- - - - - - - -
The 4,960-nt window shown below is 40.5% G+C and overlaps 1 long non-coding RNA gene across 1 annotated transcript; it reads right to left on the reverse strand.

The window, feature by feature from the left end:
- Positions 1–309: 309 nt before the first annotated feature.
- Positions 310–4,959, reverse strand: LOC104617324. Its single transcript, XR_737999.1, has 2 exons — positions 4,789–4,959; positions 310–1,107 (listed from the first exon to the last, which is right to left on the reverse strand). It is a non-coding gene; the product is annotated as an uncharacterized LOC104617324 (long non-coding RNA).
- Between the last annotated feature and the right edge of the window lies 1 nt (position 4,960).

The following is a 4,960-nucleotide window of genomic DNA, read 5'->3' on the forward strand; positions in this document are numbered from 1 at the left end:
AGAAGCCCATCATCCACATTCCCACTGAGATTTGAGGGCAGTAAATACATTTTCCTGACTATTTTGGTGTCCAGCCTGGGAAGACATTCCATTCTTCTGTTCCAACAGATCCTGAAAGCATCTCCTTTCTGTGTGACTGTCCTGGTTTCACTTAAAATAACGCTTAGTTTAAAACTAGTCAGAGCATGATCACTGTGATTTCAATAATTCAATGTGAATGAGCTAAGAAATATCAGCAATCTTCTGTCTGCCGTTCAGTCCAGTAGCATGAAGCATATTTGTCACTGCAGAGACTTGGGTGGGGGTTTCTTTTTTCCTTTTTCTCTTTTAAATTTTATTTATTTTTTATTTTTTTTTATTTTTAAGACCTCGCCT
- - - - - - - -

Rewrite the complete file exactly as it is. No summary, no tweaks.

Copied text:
The 4,960-nt window shown below is 40.5% G+C and overlaps 1 long non-coding RNA gene across 1 annotated transcript; it reads right to left on the reverse strand.

The window, feature by feature from the left end:
- Positions 1–309: 309 nt before the first annotated feature.
- Positions 310–4,959, reverse strand: LOC104617324. Its single transcript, XR_737999.1, has 2 exons — positions 4,789–4,959; positions 310–1,107 (listed from the first exon to the last, which is right to left on the reverse strand). It is a non-coding gene; the product is annotated as an uncharacterized LOC104617324 (long non-coding RNA).
- Between the last annotated feature and the right edge of the window lies 1 nt (position 4,960).

The following is a 4,960-nucleotide window of genomic DNA, read 5'->3' on the forward strand; positions in this document are numbered from 1 at the left end:
AGAAGCCCATCATCCACATTCCCACTGAGATTTGAGGGCAGTAAATACATTTTCCTGACTATTTTGGTGTCCAGCCTGGGAAGACATTCCATTCTTCTGTTCCAACAGATCCTGAAAGCATCTCCTTTCTGTGTGACTGTCCTGGTTTCACTTAAAATAACGCTTAGTTTAAAACTAGTCAGAGCATGATCACTGTGATTTCAATAATTCAATGTGAATGAGCTAAGAAATATCAGCAATCTTCTGTCTGCCGTTCAGTCCAGTAGCATGAAGCATATTTGTCACTGCAGAGACTTGGGTGGGGGTTTCTTTTTTCCTTTTTCTCTTTTAAATTTTATTTATTTTTTATTTTTTTTTATTTTTAAGACCTCGCCT